Four days ago in Lansing, we saw the kinder, gentler side of what happens when a group of people are pushed to the point of having no other option but to protest.

As another month of winter has fallen by the wayside with no contact sports whatsoever, student-athletes, coaches, parents and administrators have had to endure delay after delay.

What they've been told for so long by those in charge is littered with contradictions and no explanations to fill the void of doubt that's been cast on the Michigan prep sports scene.

So, like any other passionate Michigander who feels their voice isn't being heard and wants to make it audible, these nice folks made the trip right to the steps of the Capitol.

It was a significant event in this growing #LetThemPlay saga that's come about, essentially, out of necessity, and it's the first one attended a BR or Reed City-based team.

Members of the Big Rapids girls basketball team, along with coach Jessica Haist, descended upon Lansing on Saturday afternoon, joining a mass of kids who simply just want to play.

While the BR girls were on the steps of the Capitol, a group of boys holding large letter signs spelling out "Let Us Play" could be seen only a few feet away.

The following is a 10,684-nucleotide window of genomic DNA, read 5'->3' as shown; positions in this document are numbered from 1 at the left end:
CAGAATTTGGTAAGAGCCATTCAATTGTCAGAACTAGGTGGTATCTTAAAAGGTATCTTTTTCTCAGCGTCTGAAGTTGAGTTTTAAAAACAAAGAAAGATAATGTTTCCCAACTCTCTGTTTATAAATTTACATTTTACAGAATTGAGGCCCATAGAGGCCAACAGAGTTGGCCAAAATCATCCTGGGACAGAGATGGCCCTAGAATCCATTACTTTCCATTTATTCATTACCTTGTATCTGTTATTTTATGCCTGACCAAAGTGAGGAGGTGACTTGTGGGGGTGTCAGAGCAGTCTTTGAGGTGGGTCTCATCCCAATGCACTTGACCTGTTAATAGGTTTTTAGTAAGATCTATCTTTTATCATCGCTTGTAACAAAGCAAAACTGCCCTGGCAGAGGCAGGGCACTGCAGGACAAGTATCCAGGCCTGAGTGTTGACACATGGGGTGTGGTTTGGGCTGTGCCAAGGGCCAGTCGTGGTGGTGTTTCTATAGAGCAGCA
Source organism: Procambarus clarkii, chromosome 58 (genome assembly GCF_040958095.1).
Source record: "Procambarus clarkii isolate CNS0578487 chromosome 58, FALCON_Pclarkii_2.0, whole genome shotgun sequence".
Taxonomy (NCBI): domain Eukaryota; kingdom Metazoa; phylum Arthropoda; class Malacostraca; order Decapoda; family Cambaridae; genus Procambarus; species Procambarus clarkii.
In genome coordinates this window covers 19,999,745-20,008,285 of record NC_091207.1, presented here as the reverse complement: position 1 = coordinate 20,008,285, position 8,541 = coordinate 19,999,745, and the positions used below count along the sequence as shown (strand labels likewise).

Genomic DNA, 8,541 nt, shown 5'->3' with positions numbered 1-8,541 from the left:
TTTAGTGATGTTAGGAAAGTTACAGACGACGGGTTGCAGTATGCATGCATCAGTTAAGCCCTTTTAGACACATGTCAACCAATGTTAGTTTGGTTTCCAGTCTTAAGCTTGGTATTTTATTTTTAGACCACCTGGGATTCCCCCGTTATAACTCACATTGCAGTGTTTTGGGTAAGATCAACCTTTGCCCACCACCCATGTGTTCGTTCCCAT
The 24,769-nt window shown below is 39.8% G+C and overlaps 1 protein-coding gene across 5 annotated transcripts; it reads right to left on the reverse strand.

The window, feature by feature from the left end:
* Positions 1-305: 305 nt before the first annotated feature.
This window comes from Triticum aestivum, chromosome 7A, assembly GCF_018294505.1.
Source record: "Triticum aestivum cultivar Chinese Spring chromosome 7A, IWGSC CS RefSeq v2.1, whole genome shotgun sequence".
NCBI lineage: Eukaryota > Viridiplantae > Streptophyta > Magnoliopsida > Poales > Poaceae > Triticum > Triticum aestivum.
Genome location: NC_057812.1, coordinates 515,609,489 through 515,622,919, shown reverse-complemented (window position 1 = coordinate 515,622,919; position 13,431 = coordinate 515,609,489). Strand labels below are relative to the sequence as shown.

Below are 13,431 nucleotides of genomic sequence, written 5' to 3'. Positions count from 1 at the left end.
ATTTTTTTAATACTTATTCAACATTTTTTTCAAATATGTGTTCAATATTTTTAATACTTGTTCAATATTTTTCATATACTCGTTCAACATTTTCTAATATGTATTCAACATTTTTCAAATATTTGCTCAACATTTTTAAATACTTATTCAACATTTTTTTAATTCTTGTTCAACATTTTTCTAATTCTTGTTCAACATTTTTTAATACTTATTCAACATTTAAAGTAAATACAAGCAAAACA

That group of boys happened to be members from Reed City's boys hoops squad.

In a moment that's truly a sign of the times, the Big Rapids girls and Reed City boys -- two groups that it's safe to assume probably don't have too many run-ins -- came together in that moment for a common goal.

On those steps, it didn't matter if you were a Cardinal or a Coyote.

On that day, all that mattered was that you wanted to play and that you're tired of being strung along from one delay to the next, while the winter season steadily slips away.

I'll allow it.

Regardless of what might come from this weekend's protest at the Capitol, one thing is now as abundantly clear as it has ever been: the kids need to play.

They need to have contact in their practices, and more than one week before the season is allegedly supposed to begin.

If that honestly cannot safely happen, like it has in virtually every other state in the country, then these kids need real, genuine answers.

They're not dumb and they know when someone is being less than honest with them.

What happened Saturday is a prime example of this, and we will start to see more of it unless some major changes are made in the not-so-distant future.

It's been a long time coming.

Joe Judd is a reporter for the Star. He can be reached at Joe.Judd@pioneergroup.com.